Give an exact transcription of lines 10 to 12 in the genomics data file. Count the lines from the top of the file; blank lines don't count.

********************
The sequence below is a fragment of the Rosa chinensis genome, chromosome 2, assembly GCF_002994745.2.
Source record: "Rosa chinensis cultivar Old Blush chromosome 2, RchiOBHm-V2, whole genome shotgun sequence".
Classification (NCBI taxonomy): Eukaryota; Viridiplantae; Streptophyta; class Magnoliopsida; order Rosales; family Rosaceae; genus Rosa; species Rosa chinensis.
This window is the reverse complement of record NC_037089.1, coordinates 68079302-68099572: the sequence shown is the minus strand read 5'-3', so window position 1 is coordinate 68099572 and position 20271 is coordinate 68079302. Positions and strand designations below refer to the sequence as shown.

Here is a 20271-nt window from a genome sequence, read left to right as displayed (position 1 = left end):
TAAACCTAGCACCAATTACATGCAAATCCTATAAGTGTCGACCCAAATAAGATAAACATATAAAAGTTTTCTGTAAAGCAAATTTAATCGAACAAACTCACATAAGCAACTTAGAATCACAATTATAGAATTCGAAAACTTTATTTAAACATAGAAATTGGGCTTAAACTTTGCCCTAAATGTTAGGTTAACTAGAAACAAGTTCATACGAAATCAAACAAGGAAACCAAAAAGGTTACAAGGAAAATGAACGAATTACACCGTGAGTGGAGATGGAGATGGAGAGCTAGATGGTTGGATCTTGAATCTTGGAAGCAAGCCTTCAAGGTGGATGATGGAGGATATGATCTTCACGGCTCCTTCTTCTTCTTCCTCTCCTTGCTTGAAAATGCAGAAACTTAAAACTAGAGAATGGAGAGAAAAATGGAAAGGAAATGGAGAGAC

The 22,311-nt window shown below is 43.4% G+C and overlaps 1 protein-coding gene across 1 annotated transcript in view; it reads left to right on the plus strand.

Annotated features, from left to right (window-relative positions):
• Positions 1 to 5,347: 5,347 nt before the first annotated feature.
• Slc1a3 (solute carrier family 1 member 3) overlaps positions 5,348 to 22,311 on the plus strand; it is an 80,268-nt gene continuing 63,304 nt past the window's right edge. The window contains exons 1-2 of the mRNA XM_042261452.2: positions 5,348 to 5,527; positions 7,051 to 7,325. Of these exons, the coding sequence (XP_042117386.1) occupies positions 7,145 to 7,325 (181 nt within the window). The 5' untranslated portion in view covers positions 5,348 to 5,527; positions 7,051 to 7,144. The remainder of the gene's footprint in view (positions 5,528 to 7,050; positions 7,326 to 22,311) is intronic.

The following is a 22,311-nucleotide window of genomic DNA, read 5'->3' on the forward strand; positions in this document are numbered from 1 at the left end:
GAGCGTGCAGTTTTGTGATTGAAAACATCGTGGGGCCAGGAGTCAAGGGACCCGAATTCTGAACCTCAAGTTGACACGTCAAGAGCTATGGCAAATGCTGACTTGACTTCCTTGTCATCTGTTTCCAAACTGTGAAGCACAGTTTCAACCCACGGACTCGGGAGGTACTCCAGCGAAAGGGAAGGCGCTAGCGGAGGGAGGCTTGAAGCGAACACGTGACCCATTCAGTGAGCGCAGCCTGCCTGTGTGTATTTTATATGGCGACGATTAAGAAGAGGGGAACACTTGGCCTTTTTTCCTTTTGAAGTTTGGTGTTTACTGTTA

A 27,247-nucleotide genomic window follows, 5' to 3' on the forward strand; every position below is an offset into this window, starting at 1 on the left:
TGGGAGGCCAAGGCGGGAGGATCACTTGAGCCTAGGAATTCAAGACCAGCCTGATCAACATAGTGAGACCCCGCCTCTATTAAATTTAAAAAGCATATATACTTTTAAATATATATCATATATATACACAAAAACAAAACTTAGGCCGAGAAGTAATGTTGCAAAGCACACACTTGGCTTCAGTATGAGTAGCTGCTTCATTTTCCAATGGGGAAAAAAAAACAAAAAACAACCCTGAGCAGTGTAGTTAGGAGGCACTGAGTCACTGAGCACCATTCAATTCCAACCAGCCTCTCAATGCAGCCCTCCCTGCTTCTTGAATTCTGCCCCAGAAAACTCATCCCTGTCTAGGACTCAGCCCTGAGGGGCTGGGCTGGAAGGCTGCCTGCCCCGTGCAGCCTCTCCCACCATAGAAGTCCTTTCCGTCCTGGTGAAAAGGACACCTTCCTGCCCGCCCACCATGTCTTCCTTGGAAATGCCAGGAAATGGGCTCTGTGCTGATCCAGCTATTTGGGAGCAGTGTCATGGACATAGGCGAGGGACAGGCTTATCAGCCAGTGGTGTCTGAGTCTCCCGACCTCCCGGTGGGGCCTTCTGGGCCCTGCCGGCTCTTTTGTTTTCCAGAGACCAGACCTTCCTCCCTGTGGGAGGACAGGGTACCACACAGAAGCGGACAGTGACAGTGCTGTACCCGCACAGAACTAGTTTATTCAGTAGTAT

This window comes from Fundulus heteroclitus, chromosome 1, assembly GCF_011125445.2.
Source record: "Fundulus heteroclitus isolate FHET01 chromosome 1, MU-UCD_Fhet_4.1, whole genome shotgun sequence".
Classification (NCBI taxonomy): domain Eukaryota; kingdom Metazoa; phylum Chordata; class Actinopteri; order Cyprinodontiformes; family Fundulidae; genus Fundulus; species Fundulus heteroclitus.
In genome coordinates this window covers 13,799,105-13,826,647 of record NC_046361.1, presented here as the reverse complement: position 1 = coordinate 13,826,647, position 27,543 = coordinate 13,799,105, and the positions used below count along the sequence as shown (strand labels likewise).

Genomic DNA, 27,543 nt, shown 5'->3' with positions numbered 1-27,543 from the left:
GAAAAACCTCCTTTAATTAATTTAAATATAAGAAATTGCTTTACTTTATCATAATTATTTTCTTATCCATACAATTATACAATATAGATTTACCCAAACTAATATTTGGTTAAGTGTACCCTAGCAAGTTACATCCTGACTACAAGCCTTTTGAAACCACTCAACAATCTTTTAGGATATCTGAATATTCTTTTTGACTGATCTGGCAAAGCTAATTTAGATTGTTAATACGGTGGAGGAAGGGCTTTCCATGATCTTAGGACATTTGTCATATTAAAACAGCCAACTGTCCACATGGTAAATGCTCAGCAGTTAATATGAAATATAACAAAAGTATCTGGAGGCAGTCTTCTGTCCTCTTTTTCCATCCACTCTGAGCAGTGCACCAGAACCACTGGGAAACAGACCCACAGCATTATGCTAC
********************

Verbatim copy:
• Slc1a3 (solute carrier family 1 member 3) overlaps positions 5,348 to 22,311 on the plus strand; it is an 80,268-nt gene continuing 63,304 nt past the window's right edge. The window contains exons 1-2 of the mRNA XM_042261452.2: positions 5,348 to 5,527; positions 7,051 to 7,325. Of these exons, the coding sequence (XP_042117386.1) occupies positions 7,145 to 7,325 (181 nt within the window). The 5' untranslated portion in view covers positions 5,348 to 5,527; positions 7,051 to 7,144. The remainder of the gene's footprint in view (positions 5,528 to 7,050; positions 7,326 to 22,311) is intronic.

The following is a 22,311-nucleotide window of genomic DNA, read 5'->3' on the forward strand; positions in this document are numbered from 1 at the left end:
GAGCGTGCAGTTTTGTGATTGAAAACATCGTGGGGCCAGGAGTCAAGGGACCCGAATTCTGAACCTCAAGTTGACACGTCAAGAGCTATGGCAAATGCTGACTTGACTTCCTTGTCATCTGTTTCCAAACTGTGAAGCACAGTTTCAACCCACGGACTCGGGAGGTACTCCAGCGAAAGGGAAGGCGCTAGCGGAGGGAGGCTTGAAGCGAACACGTGACCCATTCAGTGAGCGCAGCCTGCCTGTGTGTATTTTATATGGCGACGATTAAGAAGAGGGGAACACTTGGCCTTTTTTCCTTTTGAAGTTTGGTGTTTACTGTTA